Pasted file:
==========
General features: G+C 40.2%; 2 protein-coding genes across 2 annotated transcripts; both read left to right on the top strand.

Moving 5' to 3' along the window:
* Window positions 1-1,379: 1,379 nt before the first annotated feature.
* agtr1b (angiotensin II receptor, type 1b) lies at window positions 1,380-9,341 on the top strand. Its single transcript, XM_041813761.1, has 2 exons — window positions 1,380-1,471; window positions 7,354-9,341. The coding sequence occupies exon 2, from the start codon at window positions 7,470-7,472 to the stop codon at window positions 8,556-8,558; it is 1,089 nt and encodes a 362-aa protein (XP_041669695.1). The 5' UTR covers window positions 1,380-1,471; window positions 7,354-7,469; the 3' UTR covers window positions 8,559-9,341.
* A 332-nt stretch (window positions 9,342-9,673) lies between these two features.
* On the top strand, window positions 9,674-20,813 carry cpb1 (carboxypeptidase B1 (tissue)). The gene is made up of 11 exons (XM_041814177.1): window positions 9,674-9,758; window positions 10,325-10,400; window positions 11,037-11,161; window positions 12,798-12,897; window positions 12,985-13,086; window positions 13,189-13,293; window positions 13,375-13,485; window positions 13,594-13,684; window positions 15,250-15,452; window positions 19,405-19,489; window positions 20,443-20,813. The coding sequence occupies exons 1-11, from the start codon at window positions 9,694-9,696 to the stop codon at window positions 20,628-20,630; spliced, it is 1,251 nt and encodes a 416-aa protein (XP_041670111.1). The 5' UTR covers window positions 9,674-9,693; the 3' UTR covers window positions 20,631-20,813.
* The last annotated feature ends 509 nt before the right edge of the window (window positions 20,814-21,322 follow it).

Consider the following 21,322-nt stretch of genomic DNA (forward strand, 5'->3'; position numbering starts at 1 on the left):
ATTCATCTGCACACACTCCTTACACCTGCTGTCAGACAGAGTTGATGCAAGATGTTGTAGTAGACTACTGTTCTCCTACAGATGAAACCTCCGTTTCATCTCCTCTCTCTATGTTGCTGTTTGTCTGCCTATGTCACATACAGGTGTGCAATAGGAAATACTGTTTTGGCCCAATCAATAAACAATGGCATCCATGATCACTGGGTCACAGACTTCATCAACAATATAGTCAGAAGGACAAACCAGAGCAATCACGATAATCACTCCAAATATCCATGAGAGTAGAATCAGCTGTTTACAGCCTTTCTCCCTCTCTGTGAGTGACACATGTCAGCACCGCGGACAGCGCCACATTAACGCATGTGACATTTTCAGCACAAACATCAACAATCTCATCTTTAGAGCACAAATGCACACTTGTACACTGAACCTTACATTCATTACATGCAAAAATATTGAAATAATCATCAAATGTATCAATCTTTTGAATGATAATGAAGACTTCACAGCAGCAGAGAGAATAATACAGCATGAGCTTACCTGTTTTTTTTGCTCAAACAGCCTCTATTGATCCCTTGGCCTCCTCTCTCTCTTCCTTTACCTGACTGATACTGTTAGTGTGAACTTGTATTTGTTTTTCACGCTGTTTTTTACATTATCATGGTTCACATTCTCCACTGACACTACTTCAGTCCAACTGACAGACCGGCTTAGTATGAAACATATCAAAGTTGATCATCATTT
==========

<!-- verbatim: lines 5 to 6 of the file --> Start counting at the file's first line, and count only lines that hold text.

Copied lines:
* A 332-nt stretch (window positions 9,342-9,673) lies between these two features.
* On the top strand, window positions 9,674-20,813 carry cpb1 (carboxypeptidase B1 (tissue)). The gene is made up of 11 exons (XM_041814177.1): window positions 9,674-9,758; window positions 10,325-10,400; window positions 11,037-11,161; window positions 12,798-12,897; window positions 12,985-13,086; window positions 13,189-13,293; window positions 13,375-13,485; window positions 13,594-13,684; window positions 15,250-15,452; window positions 19,405-19,489; window positions 20,443-20,813. The coding sequence occupies exons 1-11, from the start codon at window positions 9,694-9,696 to the stop codon at window positions 20,628-20,630; spliced, it is 1,251 nt and encodes a 416-aa protein (XP_041670111.1). The 5' UTR covers window positions 9,674-9,693; the 3' UTR covers window positions 20,631-20,813.